It has been a bad 12 months for the practice of civics in America.
The U.S. Capitol attacked by thugs. An alleged plot to kidnap a state governor. Bogus claims of widespread election fraud. Violent protests in the streets. Death threats against public health officials. And a never-ending barrage of anger and misinformation on social media directed at, and by, politicians, leaders, pundits and an increasingly bitter and frustrated populace.
As the battles have raged, trust in institutions — government, media, the law — has plummeted.
So how did we get here? And how do we get out?
For many close observers, a direct line can be drawn from today’s civics crises to a long-standing failure to adequately teach American government, history and civic responsibility. Breadth has been emphasized over depth, they say, and the cost is a citizenry largely ignorant of the work needed to sustain a democracy.
Now, a diverse collection of academics, historians, teachers, school administrators and state education leaders is proposing an overhaul of the way civics and history are taught to American K-12 students. And they’re calling for a massive investment of funds, teacher training and curriculum development to help make that happen.
The Educating for American Democracy (EAD) initiative will release a 36-page report and an accompanying 39-page road map Tuesday, laying out extensive guidance for improving and reimagining the teaching of social studies, history and civics and then implementing that over the next decade.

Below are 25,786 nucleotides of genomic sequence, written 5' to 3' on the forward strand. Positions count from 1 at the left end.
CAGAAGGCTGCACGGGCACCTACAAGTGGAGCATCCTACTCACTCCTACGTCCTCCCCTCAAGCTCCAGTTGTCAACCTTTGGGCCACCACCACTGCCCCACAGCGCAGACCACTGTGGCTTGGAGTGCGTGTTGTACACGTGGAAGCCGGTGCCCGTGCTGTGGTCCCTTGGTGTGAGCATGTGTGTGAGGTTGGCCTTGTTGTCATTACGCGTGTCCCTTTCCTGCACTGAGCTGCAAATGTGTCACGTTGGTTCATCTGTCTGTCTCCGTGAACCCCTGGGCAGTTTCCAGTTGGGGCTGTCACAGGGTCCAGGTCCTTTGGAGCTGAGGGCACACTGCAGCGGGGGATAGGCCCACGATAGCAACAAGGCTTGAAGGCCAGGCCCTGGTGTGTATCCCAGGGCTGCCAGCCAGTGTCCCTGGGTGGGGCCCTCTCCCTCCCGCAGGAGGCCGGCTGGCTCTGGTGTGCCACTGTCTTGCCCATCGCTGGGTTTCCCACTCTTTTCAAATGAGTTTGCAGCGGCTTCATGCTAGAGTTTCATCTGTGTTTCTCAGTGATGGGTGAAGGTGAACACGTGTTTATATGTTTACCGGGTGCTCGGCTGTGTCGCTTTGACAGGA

The partnership’s diagnosis is urgent and unsparing.
“Civics and history education has eroded in the U.S. over the past fifty years, and opportunities to learn these subjects are inequitably distributed,” the report states. “Dangerously low proportions of the public understand and trust our democratic institutions. Majorities are functionally illiterate on our constitutional principles and forms. The relative neglect of civic education in the past half-century—a period of wrenching change—is one important cause of our civic and political dysfunction.”
The report calls for an inquiry-based approach that would focus less on memorizing dates of wars and names of presidents and more on exploring in depth the questions and developments, good and bad, that have created the America we live in today and plan to live in well beyond the nation’s 250th anniversary in 2026. What students need, the report argues, is not a laundry list of facts, but a process that produces a better understanding of how the country’s history shaped its present.
Before social studies standards in Pennsylvania were revamped, teaching the subject was like preparing students to do well in a game of Trivial Pursuit, said Shannon Salter, a high school social studies teacher and curriculum designer in Allentown.
She rattled off some of the previous teaching requirements.
“Did you teach the War of 1812? Did you teach Teapot Dome? Can your students memorize the capitals of all 50 states and spout them in alphabetical order?” Salter said. “It was all a list of items that you could recite on a multiple-choice test and treating it as though that was meaningful learning in history and social studies.”